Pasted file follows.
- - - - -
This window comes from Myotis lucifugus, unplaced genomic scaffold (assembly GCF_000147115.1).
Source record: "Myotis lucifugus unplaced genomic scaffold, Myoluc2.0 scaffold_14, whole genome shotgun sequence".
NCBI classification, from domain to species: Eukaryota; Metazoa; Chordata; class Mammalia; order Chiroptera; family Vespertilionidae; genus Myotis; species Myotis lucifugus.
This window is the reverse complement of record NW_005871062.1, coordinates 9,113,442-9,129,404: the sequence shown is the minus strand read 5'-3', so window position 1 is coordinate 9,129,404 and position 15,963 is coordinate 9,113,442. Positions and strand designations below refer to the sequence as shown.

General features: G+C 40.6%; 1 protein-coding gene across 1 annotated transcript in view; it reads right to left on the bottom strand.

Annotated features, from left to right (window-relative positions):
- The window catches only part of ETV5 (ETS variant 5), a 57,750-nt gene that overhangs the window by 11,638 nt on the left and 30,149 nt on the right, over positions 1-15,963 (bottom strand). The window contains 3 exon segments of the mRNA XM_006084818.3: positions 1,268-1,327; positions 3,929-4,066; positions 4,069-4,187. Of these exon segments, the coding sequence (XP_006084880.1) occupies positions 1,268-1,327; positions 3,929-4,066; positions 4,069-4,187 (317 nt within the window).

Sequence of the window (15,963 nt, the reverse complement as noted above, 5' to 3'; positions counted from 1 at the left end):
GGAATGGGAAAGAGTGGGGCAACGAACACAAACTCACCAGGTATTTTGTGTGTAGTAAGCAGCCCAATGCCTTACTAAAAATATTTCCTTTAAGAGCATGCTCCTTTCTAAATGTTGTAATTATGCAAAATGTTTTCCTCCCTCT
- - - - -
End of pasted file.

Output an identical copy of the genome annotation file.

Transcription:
This window comes from Myotis lucifugus, unplaced genomic scaffold (assembly GCF_000147115.1).
Source record: "Myotis lucifugus unplaced genomic scaffold, Myoluc2.0 scaffold_14, whole genome shotgun sequence".
NCBI classification, from domain to species: Eukaryota; Metazoa; Chordata; class Mammalia; order Chiroptera; family Vespertilionidae; genus Myotis; species Myotis lucifugus.
This window is the reverse complement of record NW_005871062.1, coordinates 9,113,442-9,129,404: the sequence shown is the minus strand read 5'-3', so window position 1 is coordinate 9,129,404 and position 15,963 is coordinate 9,113,442. Positions and strand designations below refer to the sequence as shown.

General features: G+C 40.6%; 1 protein-coding gene across 1 annotated transcript in view; it reads right to left on the bottom strand.

Annotated features, from left to right (window-relative positions):
- The window catches only part of ETV5 (ETS variant 5), a 57,750-nt gene that overhangs the window by 11,638 nt on the left and 30,149 nt on the right, over positions 1-15,963 (bottom strand). The window contains 3 exon segments of the mRNA XM_006084818.3: positions 1,268-1,327; positions 3,929-4,066; positions 4,069-4,187. Of these exon segments, the coding sequence (XP_006084880.1) occupies positions 1,268-1,327; positions 3,929-4,066; positions 4,069-4,187 (317 nt within the window).

Sequence of the window (15,963 nt, the reverse complement as noted above, 5' to 3'; positions counted from 1 at the left end):
GGAATGGGAAAGAGTGGGGCAACGAACACAAACTCACCAGGTATTTTGTGTGTAGTAAGCAGCCCAATGCCTTACTAAAAATATTTCCTTTAAGAGCATGCTCCTTTCTAAATGTTGTAATTATGCAAAATGTTTTCCTCCCTCT